In 2002 he would initiate the first partnership between the mountain and town, to operate a tubing hill on the easternmost slope of the Bowl. In exchange for the privilege, Gore Mountain would pay the town one dollar annually. They would also provide free season passes to every student in the district.
Four years later, a new contract was signed. Gore would replace the abandoned tow with an overhead lift, the Village Chair, whose lighted slopes would lead to a restored lodge at the bottom, constructed by Gore, with grant and insurance money the town received when the original hut burned down. The next step completed the connection. A new lift, the Hudson Chair, replaced the old T bar. From its top, skiers could take Peaceful Valley Road across the bridge to Gore proper. Or they could stay in the Bowl and ski the old Ridge trail, with its sweeping views of the Hudson River and the picturesque village bundled on the bank.
The Gore expansion brought skiers down to the bypass, and many of them were crossing into the village. What they found was a picture from a postcard, a village sealed off by time. Instead of the sprawling main streets of the surrounding towns, North Creek was an easy walk from one end to the other, past churches and shops, new restaurants and a renovated hotel. Even the train had begun running again, connected to Amtrak in Saratoga.
This history wouldn’t be complete, however, without telling of the connections that went the other way—not between the ski center and the town, but between the town and its Ski Bowl. Before Gore reopened the Bowl’s old trails, Steve Ovitt was opening another chapter from the early days, the “ride up, slide down” years. When those first skiers emptied from the snow trains in 1934, there was no rope tow in the Bowl. They’d get onto trucks waiting at the platform, and for 25 cents they’d ride to the top of Barton Mines Road and ski a four-mile, 40-minute odyssey down to the Bowl.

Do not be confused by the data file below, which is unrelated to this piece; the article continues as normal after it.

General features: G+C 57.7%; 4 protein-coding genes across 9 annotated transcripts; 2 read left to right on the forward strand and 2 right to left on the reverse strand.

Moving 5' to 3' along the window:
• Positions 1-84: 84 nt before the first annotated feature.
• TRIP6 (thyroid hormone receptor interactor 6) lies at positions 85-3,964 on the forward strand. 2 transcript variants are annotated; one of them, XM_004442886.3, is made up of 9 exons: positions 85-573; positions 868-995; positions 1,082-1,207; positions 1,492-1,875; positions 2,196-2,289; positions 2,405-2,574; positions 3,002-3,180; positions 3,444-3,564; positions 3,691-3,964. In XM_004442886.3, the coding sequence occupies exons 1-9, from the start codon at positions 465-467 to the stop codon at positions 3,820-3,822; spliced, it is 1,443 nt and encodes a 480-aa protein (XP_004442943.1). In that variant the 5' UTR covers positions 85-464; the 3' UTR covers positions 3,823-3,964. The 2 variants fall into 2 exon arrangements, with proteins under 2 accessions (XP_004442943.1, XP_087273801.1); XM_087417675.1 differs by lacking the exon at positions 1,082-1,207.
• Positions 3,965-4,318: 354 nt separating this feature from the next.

Ovitt was the Department of Environmental Conservation ranger for the state lands around the Bowl, part of the Siamese Ponds Wilderness. He studied the maps of those original trails, and walked the woods below the mine, reading the tree growth, feeling his way back through the leaps and twists. He worked with locals like Don Greene, who knew the ridges and valleys like the inside of his home. Together they recreated the original trails and made some new ones on the way.
The Adirondack Park’s roads are well stocked with trailhead parking lots that direct visitors to the highest peaks and the farthest lakes, but Ovitt was more interested in the paths that connected communities—the old logging roads and horse trails that made the wilderness a part of those communities. When he retired in 2011, he started his own company, Wilderness Property Management. One of his first projects was to design a ski- and mountain-bike trail system for North Creek’s Ski Bowl Park.
The trail begins at the base of the Bowl, then winds up and into a forest of roller coasters, each colored to a skill level, and with names such as Hoot and Heart Brake, Snake’s Tongue and On the Rocks. At the end of the day, skiers or bikers can slide or ride down for a beer at Becks Tavern or the Inn on Gore, or take the Carol Thomas trail under the bypass for a glass at barVino.
Ovitt is working on an expansion of the trail system, as well as a new connection that will tie together Garnet Hill Lodge’s cross-country-ski center, in North River, with the trails at the Ski Bowl. These projects are a mix of public and private support, state and local backing, but the glue that binds them is the recently formed Upper Hudson River Trails Alliance, or UHTA (sounds like oohtah). Dick Carlson was director of Garnet Hill’s ski center for 25 years, and he founded UHTA on a dream—to one day connect it all together, a network of trails, recreation venues and lodging that would cover more than a hundred miles.
Much of Ski Bowl Park’s revival has been built on the backs of organizations like UHTA and Friends of the Park that advocate for projects, write grants, seek investors and partners, and see them through to the finish. Most importantly, they’re still there when the project is complete, securing its use, protection and promotion for years to come.